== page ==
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 Korean-Developed Telebiometric Authentication Using Biosignals Approved as International Standard by ITU (February 11)

- Recommendations on SDN Security Services and on Structured Cyber Threat Information Expression Also Adopted as International Standards

The National Radio Research Agency (RRA) announced that a telebiometric authentication technology whose development was led by Korea was consented and that two cyber security recommendations including one on security services using SDN were adopted as international standards by the ITU-T SG17 meeting (on Security; chaired by Professor Youm Heung Youl of Soonchunhyang University) held in Geneva, Switzerland.

International Telecommunication Union Telecommunication Standardization Sector (ITU-T): an intergovernmental organization that develops international recommendations (i.e. standards) on the application, accounting and billing of ICT, such as telecommunication networks (telephone, Internet), IoT, big data and data protection.

Study Group 17 (SG17): A study group under the ITU-T that coordinates security-related recommendation agendas and revision activities.

The telebiometric authentication technology (X.1094), which was given consent* by the SG17 meeting, was developed by KISA for the first time in the world through an international joint study with the U.S. and Spain.

- The tamper-proof technology, which collects biosignals such as electromyogram, electrocardiogram, brainwave and heart rate from wearable devices (smart watches, smart bands, etc.), is expected to be widely used on mobile devices for authentication. It also has huge potentials to be adopted in healthcare security services as it can provide health data analysis.

* A consented standard goes through four weeks of review process by the members and sector members of the ITU for approval.

The international standard on “Security services using software-defined networking (SDN) (X.1042)”, the first recommendation by this meeting, provides examples of security threats to network-related devices (e.g. firewall, security breach response device), response scenarios and security services in SDN environments.

Software-Defined Networking (SDN): A next-generation networking technology that facilitates configuration, control and complex operation of networks through software programming.

- The standard was mainly developed by the Electronics and Telecommunications Research Institute (ETRI) of Korea since 2014 for a network security technology standardization project. It is expected to be widely used in providing sound security services in different network environments including 5G core network, cloud, big data and blockchain.

The international standard on “Use cases for structured threat information expression (X.1215)”, the second recommendation, provides use cases for sharing structured threat information (e.g. malware, vulnerabilities and attack patterns) among nations or security agencies and for finding solutions.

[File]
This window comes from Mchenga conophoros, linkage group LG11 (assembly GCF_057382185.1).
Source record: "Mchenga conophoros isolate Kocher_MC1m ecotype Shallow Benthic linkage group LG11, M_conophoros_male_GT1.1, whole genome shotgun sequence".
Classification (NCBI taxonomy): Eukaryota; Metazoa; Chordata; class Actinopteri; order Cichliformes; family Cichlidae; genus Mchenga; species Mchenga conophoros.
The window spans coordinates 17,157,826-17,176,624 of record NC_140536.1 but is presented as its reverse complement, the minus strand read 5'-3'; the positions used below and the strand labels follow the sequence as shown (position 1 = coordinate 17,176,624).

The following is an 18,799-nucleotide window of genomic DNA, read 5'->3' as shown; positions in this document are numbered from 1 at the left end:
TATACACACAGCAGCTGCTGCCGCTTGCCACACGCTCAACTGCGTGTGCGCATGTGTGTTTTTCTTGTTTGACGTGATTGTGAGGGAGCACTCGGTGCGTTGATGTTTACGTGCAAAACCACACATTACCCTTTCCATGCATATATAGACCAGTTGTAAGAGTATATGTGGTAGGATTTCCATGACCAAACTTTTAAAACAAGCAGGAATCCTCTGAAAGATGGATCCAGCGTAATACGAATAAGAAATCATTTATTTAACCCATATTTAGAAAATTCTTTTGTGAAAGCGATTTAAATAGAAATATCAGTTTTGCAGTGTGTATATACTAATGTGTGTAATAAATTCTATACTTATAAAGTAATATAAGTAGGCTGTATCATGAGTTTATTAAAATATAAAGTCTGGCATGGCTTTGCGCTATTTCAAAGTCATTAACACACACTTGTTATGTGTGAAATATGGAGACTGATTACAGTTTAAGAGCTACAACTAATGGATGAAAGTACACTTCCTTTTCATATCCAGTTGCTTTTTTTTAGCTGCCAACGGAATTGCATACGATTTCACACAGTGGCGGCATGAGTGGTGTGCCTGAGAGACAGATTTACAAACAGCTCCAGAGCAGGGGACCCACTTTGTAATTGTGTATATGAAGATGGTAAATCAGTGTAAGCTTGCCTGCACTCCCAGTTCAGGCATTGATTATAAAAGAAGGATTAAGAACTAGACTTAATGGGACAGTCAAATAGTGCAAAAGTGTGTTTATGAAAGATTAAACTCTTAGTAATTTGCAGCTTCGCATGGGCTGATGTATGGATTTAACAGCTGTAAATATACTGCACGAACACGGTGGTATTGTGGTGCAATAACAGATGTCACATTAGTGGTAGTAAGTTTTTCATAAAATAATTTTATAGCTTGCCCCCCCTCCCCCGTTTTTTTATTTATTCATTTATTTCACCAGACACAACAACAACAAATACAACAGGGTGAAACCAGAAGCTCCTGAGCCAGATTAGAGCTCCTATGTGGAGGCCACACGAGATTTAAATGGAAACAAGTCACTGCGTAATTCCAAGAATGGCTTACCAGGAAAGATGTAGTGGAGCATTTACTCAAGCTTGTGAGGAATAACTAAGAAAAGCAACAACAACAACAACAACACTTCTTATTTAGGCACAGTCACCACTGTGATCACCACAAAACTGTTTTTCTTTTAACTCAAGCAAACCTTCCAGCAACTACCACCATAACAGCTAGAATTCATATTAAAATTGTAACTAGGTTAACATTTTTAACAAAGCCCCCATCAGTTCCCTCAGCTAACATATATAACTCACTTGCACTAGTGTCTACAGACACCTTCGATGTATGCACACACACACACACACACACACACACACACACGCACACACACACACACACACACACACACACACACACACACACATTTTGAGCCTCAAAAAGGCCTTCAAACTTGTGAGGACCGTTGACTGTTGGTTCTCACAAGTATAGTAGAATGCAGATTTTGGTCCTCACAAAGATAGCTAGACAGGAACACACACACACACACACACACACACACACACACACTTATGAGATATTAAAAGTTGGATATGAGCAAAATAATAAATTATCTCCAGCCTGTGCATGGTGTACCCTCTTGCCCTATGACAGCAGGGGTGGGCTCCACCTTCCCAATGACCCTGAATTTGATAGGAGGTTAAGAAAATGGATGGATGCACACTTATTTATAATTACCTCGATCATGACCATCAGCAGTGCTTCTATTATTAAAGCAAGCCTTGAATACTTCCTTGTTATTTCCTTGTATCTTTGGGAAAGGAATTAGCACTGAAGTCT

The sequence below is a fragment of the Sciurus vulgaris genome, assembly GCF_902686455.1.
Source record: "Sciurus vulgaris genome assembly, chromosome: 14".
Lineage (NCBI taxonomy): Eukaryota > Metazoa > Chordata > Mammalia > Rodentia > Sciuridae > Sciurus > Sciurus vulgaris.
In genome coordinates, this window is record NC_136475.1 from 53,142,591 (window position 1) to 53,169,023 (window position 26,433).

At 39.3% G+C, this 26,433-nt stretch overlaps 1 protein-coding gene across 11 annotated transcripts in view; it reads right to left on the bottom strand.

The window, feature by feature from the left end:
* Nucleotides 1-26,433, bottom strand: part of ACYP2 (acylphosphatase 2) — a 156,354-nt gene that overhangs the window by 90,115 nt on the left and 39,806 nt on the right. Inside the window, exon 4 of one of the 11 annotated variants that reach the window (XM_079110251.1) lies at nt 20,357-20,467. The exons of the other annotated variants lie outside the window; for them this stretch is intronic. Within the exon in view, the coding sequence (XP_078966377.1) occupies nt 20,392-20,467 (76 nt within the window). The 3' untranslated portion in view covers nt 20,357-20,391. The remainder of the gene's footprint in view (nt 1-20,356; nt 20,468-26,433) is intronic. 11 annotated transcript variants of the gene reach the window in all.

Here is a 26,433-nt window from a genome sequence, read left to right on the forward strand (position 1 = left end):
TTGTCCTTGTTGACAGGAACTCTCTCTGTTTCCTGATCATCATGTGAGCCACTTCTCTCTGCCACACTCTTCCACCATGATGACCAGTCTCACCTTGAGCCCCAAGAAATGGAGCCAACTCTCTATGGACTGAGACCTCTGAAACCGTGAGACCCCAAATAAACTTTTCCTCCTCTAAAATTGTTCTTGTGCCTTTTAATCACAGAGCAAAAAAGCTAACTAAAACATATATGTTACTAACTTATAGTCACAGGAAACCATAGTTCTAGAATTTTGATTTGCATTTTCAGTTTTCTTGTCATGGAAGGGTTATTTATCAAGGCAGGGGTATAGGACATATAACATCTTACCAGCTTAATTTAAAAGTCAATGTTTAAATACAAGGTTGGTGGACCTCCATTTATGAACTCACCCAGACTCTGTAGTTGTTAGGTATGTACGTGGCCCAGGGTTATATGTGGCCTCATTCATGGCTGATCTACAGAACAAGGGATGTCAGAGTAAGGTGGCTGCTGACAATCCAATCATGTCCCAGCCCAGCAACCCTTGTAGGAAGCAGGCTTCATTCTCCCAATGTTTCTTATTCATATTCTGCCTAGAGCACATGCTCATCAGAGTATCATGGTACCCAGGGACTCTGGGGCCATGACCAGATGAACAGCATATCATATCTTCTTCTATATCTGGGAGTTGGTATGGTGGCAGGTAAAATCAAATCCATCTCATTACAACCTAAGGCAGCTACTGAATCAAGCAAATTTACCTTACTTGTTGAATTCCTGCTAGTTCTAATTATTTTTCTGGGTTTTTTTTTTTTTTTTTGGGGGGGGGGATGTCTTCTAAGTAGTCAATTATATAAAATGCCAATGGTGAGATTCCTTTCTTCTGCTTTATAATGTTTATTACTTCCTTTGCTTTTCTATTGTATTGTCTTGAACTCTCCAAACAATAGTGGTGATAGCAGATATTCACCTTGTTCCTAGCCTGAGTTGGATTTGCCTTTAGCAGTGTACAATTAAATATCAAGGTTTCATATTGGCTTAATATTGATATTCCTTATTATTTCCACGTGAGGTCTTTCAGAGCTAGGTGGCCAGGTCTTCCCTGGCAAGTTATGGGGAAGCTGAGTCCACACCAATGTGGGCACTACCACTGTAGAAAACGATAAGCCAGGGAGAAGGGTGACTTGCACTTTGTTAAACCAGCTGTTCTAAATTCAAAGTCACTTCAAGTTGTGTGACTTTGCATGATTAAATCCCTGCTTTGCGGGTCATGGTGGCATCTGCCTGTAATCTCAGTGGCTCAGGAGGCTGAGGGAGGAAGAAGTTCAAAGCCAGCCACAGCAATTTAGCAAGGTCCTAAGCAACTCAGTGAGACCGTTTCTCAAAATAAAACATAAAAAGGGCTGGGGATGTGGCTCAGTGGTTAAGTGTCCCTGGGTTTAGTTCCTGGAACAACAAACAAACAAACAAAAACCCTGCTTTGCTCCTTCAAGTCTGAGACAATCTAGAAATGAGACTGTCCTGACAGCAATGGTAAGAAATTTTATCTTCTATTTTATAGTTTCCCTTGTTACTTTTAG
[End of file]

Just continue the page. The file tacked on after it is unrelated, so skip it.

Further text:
- The standard was co-developed by ETRI and Soonchunhyang University since 2017. It is expected to be widely used by data protection agencies and industry for cyber threat response, as it provides detailed use cases for recurring cyber threats such as ransomware and cryptocurrency exchange hacks

Ransomware: A type of malicious software that locks files on a user’s computer and demands a “ransom” to be paid in their return.

Moreover, Korea proposed two new work items for standardization “Security guideline for 5G communication system” and “Requirements for data de-identification assurance” which were approved as items under study.

Soonchunhyang University is leading the work on “Security guideline for 5G communication system,” planning to develop a security guideline that can identify main components and functions of 5G communication system and provide threats to and security capabilities of each component.

The Financial Security Institute of Korea (FSI) and Korea Internet & Security Agency (KISA) are leading the work on “Requirements for data de-identification assurance,” planning to develop a standard that can define and measure the level of de-identification and assess whether de-identification measures were properly taken. The standard will be available to related industries and agencies for privacy protection.

With respect to the approval of these standards, Jung Sam Young, head of the International Cooperation Division of the RRA said, “The adoption of Korean cybersecurity technology as international standards is expected to substantially contribute to the improvement of competitiveness of Korea’s data protection industry in the international market.”

<The Results of ITU-T SG17 Meeting>







Telebiometric authentication using biosignals

Kim Jae-Sung, Lee Sae Woom (KISA)



Use cases for structured threat information expression

Kim Jong-Hyun (ETRI)

Youm Heung Youl, Kim Jihye

(Soonchunhyang University)


Security services using software-defined networking

Park Jung Soo (ETRI), Kim Hyoungshick (Sungkyunkwan University)

Under study



Security guideline for 5G communication system

Youm Heung Youl, Kim Mee Yeon (Soonchunhyang University)

Park Keundug (Seoul University of Foreign Studies)


Requirements for data de-identification assurance

Choi Jisun, Lim Hyungjin (FSI), Lee

Yewon (KISA)

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